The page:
The Lady persona is the exact opposite of the Assassin, which means you will be quite limited in your abilities. This led to it being my least favorite to use, but that isn’t to mean that it isn’t still fun. This persona disallows you from free running, a staple in the Assassin’s Creed series. In return, you have almost zero notoriety, so you are able to get up close and charm the guards for your personal needs. The Slave persona is the in-between form that retains the ability to free run from the Assassin form. It also starts with low notoriety, but will begin to grow the second you try to climb a building, so you will be hearing the notoriety noise quite often, when trying to cut corners quickly and accidentally running up a wall.
The stealthy sections are a little more prevalent in this game than the past, but luckily you have some pretty cool new weapons at your disposal. Early in the game, you will learn how to use the fast poison dart, which will quickly become your best friend in this game. It is a simple blow dart that you can use to silently take down enemies, rather in the middle of New Orleans or out on the bayou from up in a tree. This is the one part that is a lot of fun in the Lady persona, as you get to assassinate unsurprising victims by poison dart through the use of your parasol. You will gain other types of poison darts to mix things up later as well. Poison darts and similar weapons were available to you in other Assassin’s Creed games, but this is the first to really put them front and center. Beyond these, you have an assortment of weapons to choose from, as expected.
As we mentioned in our review of the initial handheld version, Assassin’s Creed III: Liberation was one of the best looking games on the PlayStation Vita at the time, and this definitely helps with the transition to the HD versions on consoles. The game itself may not look quite as good as the full console Assassin’s Creed releases, but it stands pretty well on its own. New Orleans seems more lively than its handheld counterpart, which is a big plus, as the original felt a little dead at times in comparison.
The original release for Vita featured multiple glitches, which is a little more understandable with a big game on a handheld, but it is a little more unforgivable here. While playing I came across a variety of glitches in my playthrough. This included multiple times where the person I was supposed to be following in a canoe got stuck along a wall, forcing a restart of the last checkpoint.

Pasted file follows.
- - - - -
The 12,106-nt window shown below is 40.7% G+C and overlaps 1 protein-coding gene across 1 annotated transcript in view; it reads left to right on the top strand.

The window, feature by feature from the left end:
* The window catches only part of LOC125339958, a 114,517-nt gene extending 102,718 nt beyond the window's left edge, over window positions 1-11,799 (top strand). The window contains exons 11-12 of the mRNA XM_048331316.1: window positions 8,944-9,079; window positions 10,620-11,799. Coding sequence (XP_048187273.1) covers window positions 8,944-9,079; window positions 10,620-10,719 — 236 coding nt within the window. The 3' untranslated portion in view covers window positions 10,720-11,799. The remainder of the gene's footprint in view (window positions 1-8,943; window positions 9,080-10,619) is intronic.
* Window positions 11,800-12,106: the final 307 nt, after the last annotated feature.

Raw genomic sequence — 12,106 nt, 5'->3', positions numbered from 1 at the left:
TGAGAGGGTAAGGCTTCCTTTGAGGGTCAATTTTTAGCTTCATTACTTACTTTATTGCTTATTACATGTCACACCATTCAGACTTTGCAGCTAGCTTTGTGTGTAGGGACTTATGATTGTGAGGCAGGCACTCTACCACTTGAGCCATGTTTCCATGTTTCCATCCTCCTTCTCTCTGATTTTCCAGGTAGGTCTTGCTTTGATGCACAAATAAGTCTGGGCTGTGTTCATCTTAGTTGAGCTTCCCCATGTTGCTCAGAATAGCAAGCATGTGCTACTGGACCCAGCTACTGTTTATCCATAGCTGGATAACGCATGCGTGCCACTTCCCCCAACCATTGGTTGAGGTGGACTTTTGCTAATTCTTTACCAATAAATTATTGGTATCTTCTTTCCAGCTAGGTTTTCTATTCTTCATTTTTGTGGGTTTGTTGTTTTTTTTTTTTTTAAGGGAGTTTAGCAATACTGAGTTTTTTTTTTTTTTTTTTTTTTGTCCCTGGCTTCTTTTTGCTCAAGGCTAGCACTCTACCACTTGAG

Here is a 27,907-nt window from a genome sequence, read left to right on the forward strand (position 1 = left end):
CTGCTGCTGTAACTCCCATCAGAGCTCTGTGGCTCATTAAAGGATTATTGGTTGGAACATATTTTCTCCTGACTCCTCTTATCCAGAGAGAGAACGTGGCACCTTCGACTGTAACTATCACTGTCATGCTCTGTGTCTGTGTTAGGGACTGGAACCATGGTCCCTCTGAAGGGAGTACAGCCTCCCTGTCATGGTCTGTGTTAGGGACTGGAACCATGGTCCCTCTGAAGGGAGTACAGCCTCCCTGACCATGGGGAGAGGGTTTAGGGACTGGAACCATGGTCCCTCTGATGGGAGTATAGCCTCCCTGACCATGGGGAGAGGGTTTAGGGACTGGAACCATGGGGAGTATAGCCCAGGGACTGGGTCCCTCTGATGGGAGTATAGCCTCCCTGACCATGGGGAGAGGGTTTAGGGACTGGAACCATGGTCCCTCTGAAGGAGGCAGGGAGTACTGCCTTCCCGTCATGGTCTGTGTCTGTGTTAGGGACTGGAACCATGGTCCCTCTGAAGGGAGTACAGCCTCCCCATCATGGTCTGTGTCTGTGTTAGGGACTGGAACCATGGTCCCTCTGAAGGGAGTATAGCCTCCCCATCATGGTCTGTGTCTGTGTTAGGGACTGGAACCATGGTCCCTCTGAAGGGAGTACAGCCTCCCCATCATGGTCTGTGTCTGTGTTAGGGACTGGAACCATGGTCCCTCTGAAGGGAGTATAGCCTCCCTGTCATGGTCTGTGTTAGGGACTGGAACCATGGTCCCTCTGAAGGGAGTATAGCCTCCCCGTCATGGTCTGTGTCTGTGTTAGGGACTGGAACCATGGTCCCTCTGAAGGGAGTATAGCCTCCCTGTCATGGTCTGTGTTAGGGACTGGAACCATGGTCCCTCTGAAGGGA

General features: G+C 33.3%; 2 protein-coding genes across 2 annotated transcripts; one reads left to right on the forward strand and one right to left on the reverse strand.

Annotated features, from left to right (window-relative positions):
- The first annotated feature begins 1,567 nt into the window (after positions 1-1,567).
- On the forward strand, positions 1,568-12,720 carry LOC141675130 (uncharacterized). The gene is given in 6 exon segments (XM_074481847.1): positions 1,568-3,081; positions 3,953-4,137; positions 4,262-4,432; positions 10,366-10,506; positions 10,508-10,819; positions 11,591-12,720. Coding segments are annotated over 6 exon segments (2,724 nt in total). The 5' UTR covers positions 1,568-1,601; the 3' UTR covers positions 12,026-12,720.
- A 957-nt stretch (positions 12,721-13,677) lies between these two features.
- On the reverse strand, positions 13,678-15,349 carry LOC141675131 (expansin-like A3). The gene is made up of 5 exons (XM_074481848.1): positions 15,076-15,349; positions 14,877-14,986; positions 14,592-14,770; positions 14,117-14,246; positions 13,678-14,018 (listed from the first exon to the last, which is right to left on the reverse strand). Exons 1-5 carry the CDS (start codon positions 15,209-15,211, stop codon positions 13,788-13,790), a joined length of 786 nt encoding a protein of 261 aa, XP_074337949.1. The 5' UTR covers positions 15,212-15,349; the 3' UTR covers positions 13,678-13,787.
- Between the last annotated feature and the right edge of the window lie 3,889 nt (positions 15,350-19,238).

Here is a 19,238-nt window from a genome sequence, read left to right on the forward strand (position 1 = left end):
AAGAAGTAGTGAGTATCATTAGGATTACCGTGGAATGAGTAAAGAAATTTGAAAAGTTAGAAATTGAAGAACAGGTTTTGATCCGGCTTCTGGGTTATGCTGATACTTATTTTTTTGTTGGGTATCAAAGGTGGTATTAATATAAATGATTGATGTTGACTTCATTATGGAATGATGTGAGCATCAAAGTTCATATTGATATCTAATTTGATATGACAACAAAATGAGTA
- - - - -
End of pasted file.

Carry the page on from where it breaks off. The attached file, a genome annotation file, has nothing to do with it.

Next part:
The camera was pretty competent most of the time, but it really struggled to play catch-up during combat, especially in the tougher battles. One instance of this is the battle with Baptiste. While trying to run around him to attack from behind, the camera would often fall behind and lose your perspective. Then upon actually getting a hit in on Baptiste, it had him taking damage with a few feet between my hatchet and his actual body. Glitches like this can really take you out of the experience when they become too prevalent, especially on a console.
Assassin’s Creed: Liberation HD is a solid port of the original game that released on PlayStation Vita. The graphics may not look quite up to the level of the mainline games, but they are overall quite good for a port of a handheld game. The story isn’t the best in the series and is hurt by its fragmented nature, but it is still worth seeing, with a likeable protagonist in Aveline. The three persona system is unique to this game and helps as a standout feature to set this one apart from the others. For gamers that may have missed out on the underrated Assassin’s Creed III: Liberation for PlayStation Vita, this is hard to pass on for only $19.99, or possibly even cheaper, with the $5 discount for those that purchased the Season Pass for Assassin’s Creed IV: Black Flag on PlayStation 3 or Xbox 360.
[Editor’s Note: Assassin’s Creed: Liberation HD was reviewed on the PlayStation 3 platform. The game was provided to us by the publisher for review purposes.]Assassin's Creed: Liberation HD Review,